Trichomoniasis is caused by a single-celled protozoan called Trichomonas vaginalis . It is transmitted through sex.
A risk factor is something that increases your chance of getting a disease or condition. Risk factors include:
- Sex: female
- Age: 16 to 35
- Many sexual partners
- Sex without a condom
Trichomoniasis may cause no symptoms, especially in men. Symptoms may include:
- A foul-smelling, greenish-yellow discharge from the vagina (often in large amounts)
- Irritation, itching, and/or soreness in the vulva, perineum, and (less often) the thighs
- In severe cases, inflammation of the vulva and perineum
- Red spots on the vaginal walls and surface of the cervix
- Pregnant women who are infected with trichomoniasis may have premature or low-birth weight babies
- Discharge from the penis (usually in the morning)
- Itching and/or irritation in the urethra and (less often) the thighs
- Pain or discomfort when urinating
- Burning sensation after ejaculation
- Men may have no symptoms, or symptoms may disappear after several weeks; however, even without symptoms, an infected man may continue to infect his sexual partners
The doctor will ask about your symptoms and medical history, and perform a physical exam. This may include the following:
- Exam of vaginal walls and cervix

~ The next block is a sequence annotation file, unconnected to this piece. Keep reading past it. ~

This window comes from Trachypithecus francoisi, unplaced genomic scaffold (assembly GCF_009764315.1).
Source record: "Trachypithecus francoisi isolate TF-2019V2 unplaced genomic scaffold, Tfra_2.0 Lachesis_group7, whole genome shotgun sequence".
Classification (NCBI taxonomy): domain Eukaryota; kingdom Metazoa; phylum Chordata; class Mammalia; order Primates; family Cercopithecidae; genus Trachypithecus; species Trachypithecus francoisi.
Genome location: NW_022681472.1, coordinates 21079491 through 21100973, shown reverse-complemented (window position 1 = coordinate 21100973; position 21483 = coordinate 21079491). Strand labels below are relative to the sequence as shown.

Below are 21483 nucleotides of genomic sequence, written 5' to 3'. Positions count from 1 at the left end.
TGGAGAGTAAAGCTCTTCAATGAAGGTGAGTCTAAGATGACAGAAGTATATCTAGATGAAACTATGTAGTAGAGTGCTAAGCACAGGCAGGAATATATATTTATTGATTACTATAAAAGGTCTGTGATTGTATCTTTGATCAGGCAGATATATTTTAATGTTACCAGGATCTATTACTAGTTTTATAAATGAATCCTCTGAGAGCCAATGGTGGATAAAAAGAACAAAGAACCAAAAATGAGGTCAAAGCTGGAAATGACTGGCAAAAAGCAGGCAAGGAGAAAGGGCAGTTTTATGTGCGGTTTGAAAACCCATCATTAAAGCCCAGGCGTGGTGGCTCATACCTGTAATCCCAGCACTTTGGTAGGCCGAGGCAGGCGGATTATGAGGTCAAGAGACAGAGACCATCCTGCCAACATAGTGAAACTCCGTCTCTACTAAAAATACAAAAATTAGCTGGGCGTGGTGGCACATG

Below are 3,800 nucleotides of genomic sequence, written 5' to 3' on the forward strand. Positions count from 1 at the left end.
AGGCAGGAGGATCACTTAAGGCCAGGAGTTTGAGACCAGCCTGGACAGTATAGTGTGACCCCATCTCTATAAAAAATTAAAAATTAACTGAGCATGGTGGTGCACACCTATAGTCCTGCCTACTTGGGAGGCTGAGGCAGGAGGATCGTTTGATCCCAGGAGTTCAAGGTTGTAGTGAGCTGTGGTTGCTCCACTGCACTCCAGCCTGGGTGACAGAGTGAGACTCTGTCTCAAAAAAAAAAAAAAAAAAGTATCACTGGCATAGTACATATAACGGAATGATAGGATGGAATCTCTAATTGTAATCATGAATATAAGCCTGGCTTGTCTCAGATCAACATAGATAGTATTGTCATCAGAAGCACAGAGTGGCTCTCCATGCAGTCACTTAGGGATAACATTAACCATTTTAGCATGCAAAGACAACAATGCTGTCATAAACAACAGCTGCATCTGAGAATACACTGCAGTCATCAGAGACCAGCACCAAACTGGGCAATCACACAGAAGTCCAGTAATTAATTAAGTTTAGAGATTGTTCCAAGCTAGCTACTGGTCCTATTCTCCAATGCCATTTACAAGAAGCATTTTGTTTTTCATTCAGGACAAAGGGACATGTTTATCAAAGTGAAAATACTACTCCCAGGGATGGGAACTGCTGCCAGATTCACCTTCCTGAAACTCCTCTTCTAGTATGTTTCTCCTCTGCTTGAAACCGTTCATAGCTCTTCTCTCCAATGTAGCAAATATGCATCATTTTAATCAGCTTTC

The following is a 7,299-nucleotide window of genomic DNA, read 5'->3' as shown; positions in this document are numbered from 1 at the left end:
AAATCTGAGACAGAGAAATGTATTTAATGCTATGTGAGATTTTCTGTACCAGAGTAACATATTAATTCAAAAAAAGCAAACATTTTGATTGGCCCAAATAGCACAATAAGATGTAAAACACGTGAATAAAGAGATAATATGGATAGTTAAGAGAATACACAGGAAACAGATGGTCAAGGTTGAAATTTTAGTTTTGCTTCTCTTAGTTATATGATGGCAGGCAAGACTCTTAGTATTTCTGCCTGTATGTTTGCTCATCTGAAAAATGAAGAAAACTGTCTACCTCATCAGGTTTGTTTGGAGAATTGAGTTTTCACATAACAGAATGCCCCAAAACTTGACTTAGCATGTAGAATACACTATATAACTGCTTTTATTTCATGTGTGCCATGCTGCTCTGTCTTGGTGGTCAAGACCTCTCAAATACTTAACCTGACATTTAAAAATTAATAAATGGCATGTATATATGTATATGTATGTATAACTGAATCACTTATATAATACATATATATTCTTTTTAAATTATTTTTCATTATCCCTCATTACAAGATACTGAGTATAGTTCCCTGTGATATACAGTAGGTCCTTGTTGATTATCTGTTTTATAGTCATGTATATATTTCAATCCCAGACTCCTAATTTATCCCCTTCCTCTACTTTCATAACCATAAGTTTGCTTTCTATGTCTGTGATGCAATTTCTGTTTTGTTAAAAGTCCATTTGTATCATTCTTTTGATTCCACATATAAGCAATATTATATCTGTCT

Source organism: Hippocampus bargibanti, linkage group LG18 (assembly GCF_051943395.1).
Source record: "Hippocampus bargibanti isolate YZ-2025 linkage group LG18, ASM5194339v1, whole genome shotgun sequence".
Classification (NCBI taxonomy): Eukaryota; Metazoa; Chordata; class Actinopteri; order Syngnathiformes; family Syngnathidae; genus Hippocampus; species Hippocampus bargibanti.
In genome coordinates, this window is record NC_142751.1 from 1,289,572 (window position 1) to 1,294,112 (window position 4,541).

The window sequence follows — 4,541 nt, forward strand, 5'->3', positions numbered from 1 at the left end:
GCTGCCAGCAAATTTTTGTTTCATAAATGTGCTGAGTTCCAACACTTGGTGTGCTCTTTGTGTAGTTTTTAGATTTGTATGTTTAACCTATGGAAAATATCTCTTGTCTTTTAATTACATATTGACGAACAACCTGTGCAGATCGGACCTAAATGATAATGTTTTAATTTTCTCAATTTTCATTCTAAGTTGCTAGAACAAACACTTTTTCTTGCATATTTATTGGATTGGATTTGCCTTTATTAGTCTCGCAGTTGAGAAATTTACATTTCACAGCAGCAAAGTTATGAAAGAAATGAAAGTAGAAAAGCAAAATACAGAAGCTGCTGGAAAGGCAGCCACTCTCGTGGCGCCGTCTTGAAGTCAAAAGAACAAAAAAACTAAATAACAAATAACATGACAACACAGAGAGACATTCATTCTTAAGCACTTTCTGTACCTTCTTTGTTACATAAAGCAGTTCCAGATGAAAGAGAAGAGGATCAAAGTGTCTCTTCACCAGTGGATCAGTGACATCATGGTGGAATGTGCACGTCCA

- Microscopic exam of vaginal fluid or discharge
- Pap smear test may indicate Trichomonas , but it is not deliberately used to diagnosis the infection
- Microscopic exam of urethral discharge (collected prior to first void in the morning)
- Urine test
Trichomoniasis is usually treated successfully with antibiotics. It is easily passed back and forth between sexual partners, so both should be treated, even if only one has symptoms.
The most common antibiotic used is metronidazole (Flagyl). The currently recommended treatment options are either a large single dose of oral metronidazole (2 grams), or a smaller dose (500 mg) taken twice daily for seven days. It is important that both partners are treated simultaneously. Failure to treat trichomoniasis can increase the risk of premature birth in pregnant women.
While you are on this medication:
- Avoid sexual intercourse
- Do not drink alcohol
The American College of Obstetrics and Gynecology
National Institute of Allergy and Infectious Diseases
US Centers for Disease Control and Prevention
STD hotline: 1-800-227-8922
Sex Information and Education Council of Canada
Centers for Disease Control and Prevention website. Available at: http://www.cdc.gov .
The Merck Manual of Medical Information . 18th ed. Simon and Schuster, Inc.; 2006.
The Merck Manual of Medical Information . Simon and Schuster, Inc.; 2000.
National Institute of Allergy and Infectious Diseases website. Available at: http://www.niaid.nih.gov .
Last reviewed November 2008 by ]]>David L. Horn, MD, FACP]]>
Please be aware that this information is provided to supplement the care provided by your physician. It is neither intended nor implied to be a substitute for professional medical advice. CALL YOUR HEALTHCARE PROVIDER IMMEDIATELY IF YOU THINK YOU MAY HAVE A MEDICAL EMERGENCY. Always seek the advice of your physician or other qualified health provider prior to starting any new treatment or with any questions you may have regarding a medical condition.
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